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Teaser Tuesday: Looking to the New Year

Tuesday, December 20, 2016 - 07:42

I've started trying to get my habits aligned for the New Year, hopefully without any duels of honor out in the Plaiz by torchlight! I'm currently working on two (2) Alpennia short stories. One for submission to an anthology, telling a story from Jeanne's "wild era" that involves a lovely French opera singer who specializes in trouser roles and who just might be a spy...but for whom? The other is a "just for fun" character sketch about a character who won't appear in a book until Sisters in Spirit. It's something of a ghost story, so I may try to hold on to it until next October. I've been thinking seriously of setting up a mailing list for fans of Alpennia (or my writing in general) and using that as the venue for the initial release of free stories. All sorts of people have been telling me that mailing lists are de rigueur for an author so it's worth giving it a try. It would be a way of getting word out about publications, sales, appearances, etc., and as a metric for interest it would be easier to track than more open-ended communications. The bait (in addition to those communications) could be bits of exclusive content. I've been joking about the "Alpennia fan club". I have an actual list of the people I consider the founding members, based on the wonderful support they've given to the Alpennia books. So maybe it's time to do something concrete in that direction.

Luzie, too, is looking toward the New Year. Her opera is at a stage where she just might feel ready to start thinking seriously about finding a patron. (Like many writers, she's over-polishing it at this point, wanting it to be perfect before presenting it to an outsider.) In the mean time, she finds herself with an unexpected contract. Margerit Sovitre has unbent her disbelief about the nature of Luzie's music sufficiently to hire her to play for the thaumaturgy students at the Tanfrit Academy. Margerit's idea is that practicing how to record mystic visions might be safer using Luzie's musical effects rather than using "real" mysteries for the purpose.

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Chapter 24 - Luzie

The music room at the Tanfrit Academy had once been a small side parlor. With its red-flocked wallpaper and marble fireplace it might have been a room in the house of any of her students’ parents, except that few of those would have boasted both a fortepiano and a double-manual harpsichord. There was talk of adding more instruments in future years. Luzie rattled around in the space as the sole instructor, brought in—as Maisetra Sovitre had noted—as a lure to parents concerned that their daughters be accomplished and not simply learned.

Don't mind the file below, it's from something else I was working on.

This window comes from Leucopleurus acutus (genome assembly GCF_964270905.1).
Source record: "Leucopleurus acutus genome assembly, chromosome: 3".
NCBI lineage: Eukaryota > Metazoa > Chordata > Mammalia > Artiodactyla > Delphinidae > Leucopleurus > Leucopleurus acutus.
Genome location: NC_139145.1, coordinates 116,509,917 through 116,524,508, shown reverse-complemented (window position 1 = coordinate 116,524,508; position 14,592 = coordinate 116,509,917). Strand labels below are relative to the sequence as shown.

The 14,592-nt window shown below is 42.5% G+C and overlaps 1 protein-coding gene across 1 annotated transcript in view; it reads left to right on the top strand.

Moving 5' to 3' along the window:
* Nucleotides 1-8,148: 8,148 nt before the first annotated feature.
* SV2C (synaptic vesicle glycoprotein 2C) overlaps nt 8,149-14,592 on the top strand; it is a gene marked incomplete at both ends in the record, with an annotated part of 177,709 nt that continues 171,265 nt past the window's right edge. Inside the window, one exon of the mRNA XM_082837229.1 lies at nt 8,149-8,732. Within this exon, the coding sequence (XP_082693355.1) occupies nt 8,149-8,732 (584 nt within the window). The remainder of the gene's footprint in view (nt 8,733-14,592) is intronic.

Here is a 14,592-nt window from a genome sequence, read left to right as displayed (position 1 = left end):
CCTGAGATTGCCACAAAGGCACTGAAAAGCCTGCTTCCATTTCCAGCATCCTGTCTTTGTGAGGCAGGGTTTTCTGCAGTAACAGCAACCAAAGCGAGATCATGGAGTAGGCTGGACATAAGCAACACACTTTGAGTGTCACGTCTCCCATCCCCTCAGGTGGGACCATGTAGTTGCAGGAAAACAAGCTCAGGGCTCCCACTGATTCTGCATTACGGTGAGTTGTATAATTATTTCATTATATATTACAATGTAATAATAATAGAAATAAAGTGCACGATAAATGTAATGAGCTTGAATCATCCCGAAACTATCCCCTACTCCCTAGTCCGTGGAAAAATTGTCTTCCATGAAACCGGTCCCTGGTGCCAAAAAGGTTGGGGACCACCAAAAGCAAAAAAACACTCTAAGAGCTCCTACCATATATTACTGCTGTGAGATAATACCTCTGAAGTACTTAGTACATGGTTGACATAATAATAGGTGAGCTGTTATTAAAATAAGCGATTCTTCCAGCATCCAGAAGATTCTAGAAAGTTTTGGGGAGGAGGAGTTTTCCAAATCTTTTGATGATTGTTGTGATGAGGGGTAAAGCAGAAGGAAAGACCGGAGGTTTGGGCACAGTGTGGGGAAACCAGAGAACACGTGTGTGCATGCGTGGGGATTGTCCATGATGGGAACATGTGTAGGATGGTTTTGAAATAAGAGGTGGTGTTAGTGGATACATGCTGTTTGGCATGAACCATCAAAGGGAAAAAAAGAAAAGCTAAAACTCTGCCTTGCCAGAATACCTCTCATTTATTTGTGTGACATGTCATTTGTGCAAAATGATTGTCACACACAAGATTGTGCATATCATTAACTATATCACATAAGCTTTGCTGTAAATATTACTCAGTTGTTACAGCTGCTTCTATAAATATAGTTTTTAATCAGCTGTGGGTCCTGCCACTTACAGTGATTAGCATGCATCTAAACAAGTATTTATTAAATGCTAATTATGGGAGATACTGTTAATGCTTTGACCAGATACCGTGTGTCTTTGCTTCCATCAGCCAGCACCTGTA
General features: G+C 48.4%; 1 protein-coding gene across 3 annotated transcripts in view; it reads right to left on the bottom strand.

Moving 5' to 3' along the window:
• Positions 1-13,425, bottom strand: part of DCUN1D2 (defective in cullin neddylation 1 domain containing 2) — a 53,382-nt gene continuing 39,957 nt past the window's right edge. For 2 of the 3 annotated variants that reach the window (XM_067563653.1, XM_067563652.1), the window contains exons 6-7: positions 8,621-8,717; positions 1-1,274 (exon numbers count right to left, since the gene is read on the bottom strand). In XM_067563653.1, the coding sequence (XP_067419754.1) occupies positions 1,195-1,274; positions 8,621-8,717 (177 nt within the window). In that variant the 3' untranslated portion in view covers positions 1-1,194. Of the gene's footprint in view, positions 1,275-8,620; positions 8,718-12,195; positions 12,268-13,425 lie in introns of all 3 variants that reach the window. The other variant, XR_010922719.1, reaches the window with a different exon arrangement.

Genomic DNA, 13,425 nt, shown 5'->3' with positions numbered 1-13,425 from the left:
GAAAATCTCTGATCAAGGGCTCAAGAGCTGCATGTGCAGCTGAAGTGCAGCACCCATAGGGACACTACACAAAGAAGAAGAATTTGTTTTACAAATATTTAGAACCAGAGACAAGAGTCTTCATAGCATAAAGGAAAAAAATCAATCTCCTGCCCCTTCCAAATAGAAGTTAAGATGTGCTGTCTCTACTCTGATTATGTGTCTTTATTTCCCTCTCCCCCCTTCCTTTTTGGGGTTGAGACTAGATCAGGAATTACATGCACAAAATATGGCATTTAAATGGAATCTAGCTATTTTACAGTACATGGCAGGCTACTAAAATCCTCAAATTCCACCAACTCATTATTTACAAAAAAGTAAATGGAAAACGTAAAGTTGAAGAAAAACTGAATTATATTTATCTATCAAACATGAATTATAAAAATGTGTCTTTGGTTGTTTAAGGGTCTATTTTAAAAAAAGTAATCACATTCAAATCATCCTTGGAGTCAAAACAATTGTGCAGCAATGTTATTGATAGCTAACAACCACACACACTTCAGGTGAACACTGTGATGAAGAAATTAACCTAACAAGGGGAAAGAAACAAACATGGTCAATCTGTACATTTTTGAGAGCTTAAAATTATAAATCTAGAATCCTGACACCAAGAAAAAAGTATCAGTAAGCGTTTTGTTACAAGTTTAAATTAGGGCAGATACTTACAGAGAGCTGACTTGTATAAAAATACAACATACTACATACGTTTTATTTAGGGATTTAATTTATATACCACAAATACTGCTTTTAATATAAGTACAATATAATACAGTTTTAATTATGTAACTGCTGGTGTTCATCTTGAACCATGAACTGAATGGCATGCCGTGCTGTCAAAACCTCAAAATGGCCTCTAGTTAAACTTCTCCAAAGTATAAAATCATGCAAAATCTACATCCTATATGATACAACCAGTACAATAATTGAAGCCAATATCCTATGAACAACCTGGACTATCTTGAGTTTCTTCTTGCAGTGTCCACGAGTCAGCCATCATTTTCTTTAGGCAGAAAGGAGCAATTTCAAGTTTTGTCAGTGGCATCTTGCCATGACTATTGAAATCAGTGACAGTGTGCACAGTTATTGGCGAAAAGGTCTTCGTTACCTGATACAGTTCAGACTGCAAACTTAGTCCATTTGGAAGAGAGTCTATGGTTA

Mornings were individual lessons. After lunch the room filled with girls eager to learn music theory—not the principles of composition yet, but the basics of the science of sound. Luzie had felt out of her depth at first. She’d taught brief snippets of such things around keyboard lessons, but never anything so formal. As that first month passed—as November turned to December—she and the students came to an agreement of exploration rather than instruction. When the lesson was over, instead of musical notation the chalkboard might hint of mathematics or physics or some other subject brought in slantwise.

Once, in the first weeks, she’d gone to apologize to Maisetra Mainus for the chaos and lack of direction, but the headmistress had nodded gravely and said, “If there’s love of learning, the rest will come. We’re all feeling our way down this path. Do you have what you need? Are there any books or supplies lacking?”

Luzie needed do no more than mention that composition books might be of use and the printers were set to work producing sheets of staff paper.

But this class was the one that left her most unsettled and yet most joyful. Late in the day, the small group of girls identified as having thaumaturgical talent clustered around the fortepiano with notepads in hand and she would play. It might have been awkward, except that Serafina was there as their teacher, though she disclaimed the title.

“Begin with your nightingale song,” Serafina had suggested in the very first session.


And so she had played that simple tune over and over again for an hour, learning to ignore the delighted exclamations and puzzled comments of the students as they learned to record on paper whatever it was they saw or felt.